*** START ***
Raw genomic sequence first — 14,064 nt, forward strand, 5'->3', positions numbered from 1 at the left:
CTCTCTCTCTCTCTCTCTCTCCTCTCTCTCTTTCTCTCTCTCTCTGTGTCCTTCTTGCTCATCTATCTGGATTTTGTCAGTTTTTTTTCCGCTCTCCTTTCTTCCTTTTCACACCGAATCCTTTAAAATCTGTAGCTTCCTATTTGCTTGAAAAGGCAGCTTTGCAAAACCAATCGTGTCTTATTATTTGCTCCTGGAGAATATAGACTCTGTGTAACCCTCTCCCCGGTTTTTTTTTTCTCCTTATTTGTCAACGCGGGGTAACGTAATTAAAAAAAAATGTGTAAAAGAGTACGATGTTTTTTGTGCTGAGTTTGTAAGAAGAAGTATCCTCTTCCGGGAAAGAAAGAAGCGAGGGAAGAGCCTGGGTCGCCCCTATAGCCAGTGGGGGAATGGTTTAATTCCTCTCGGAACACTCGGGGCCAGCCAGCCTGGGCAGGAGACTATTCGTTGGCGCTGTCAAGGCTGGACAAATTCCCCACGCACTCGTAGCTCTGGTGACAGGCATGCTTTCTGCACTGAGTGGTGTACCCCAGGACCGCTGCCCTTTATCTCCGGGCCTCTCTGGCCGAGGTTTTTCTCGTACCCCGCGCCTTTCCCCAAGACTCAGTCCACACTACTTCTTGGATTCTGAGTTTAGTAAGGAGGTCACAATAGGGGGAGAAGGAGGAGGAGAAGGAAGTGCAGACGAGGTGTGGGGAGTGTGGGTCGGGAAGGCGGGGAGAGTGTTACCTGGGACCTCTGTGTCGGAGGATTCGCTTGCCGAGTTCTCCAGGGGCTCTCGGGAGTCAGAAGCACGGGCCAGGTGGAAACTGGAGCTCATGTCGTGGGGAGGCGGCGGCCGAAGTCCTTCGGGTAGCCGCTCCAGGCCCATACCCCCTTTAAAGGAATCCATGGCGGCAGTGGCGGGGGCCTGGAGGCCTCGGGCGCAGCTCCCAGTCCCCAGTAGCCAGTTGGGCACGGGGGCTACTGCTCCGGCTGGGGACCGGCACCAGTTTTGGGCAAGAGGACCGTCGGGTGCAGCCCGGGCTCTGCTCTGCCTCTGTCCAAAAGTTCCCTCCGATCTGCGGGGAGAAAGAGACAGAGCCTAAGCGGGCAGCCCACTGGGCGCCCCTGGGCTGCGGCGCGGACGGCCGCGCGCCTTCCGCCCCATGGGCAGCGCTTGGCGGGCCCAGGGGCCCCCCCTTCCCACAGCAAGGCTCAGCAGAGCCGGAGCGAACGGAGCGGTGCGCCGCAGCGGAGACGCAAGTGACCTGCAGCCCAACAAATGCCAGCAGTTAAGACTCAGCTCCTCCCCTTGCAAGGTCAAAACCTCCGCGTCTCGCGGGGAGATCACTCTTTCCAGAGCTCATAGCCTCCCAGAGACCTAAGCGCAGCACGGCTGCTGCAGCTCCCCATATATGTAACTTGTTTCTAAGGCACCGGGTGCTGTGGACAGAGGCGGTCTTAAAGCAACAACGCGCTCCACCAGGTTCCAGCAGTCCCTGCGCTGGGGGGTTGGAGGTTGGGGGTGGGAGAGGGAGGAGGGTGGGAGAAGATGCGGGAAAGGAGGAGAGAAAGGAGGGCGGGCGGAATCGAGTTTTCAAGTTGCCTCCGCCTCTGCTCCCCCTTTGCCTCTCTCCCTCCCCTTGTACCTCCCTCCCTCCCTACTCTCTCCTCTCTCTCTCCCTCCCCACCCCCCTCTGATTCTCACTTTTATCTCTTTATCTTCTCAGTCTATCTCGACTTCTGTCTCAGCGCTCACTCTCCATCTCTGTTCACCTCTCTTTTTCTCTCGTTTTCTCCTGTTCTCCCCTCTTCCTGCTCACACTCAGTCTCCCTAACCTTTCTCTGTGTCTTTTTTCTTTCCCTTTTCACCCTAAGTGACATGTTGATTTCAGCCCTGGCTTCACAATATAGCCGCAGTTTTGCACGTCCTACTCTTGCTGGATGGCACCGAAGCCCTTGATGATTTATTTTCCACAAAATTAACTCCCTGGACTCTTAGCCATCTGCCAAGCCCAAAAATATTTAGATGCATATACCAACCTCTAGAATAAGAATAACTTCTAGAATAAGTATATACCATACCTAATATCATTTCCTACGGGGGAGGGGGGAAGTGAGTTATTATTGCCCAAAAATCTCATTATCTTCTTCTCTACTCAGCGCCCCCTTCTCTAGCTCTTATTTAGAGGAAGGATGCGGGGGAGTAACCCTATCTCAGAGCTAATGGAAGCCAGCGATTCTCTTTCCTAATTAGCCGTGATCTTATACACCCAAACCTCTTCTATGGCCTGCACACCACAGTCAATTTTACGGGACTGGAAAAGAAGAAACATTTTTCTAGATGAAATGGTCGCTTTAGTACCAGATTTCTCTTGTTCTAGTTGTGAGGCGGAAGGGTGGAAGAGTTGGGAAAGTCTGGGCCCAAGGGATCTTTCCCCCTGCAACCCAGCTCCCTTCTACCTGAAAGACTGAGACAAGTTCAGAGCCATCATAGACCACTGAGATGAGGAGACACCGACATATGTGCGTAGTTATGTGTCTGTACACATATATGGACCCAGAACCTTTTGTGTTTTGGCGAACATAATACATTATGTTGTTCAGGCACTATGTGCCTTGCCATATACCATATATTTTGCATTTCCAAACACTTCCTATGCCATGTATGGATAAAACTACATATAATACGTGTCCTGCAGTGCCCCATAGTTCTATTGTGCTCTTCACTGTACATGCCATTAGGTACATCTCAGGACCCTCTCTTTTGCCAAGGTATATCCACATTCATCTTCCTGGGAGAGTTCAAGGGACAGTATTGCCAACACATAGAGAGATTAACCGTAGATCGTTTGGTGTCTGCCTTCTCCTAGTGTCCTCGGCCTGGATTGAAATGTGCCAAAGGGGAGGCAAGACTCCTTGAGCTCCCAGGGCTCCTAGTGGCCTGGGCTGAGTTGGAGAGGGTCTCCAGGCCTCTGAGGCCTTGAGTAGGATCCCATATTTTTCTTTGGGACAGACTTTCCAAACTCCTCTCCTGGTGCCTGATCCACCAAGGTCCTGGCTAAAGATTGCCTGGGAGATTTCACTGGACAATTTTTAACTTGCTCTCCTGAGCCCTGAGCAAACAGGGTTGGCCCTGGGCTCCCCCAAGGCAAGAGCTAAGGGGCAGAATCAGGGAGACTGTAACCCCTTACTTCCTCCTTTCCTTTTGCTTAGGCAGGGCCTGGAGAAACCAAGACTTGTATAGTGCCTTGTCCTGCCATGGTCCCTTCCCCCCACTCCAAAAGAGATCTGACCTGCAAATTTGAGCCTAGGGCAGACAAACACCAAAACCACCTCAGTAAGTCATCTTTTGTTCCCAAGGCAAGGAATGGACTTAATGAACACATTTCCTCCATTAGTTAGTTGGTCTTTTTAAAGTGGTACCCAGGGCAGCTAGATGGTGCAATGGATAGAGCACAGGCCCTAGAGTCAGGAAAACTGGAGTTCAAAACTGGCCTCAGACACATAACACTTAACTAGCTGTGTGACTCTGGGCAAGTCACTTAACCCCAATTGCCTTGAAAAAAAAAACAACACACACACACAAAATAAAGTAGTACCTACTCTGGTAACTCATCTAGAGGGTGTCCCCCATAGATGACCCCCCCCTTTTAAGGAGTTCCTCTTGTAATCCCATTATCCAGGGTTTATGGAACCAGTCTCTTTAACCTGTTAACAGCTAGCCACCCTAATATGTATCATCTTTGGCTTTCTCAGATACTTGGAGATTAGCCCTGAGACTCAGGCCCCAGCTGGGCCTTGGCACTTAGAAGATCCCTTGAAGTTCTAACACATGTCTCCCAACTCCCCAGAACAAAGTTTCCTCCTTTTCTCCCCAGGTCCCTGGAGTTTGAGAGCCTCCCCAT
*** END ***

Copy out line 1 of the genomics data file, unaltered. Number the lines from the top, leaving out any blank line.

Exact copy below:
Raw genomic sequence first — 14,064 nt, forward strand, 5'->3', positions numbered from 1 at the left: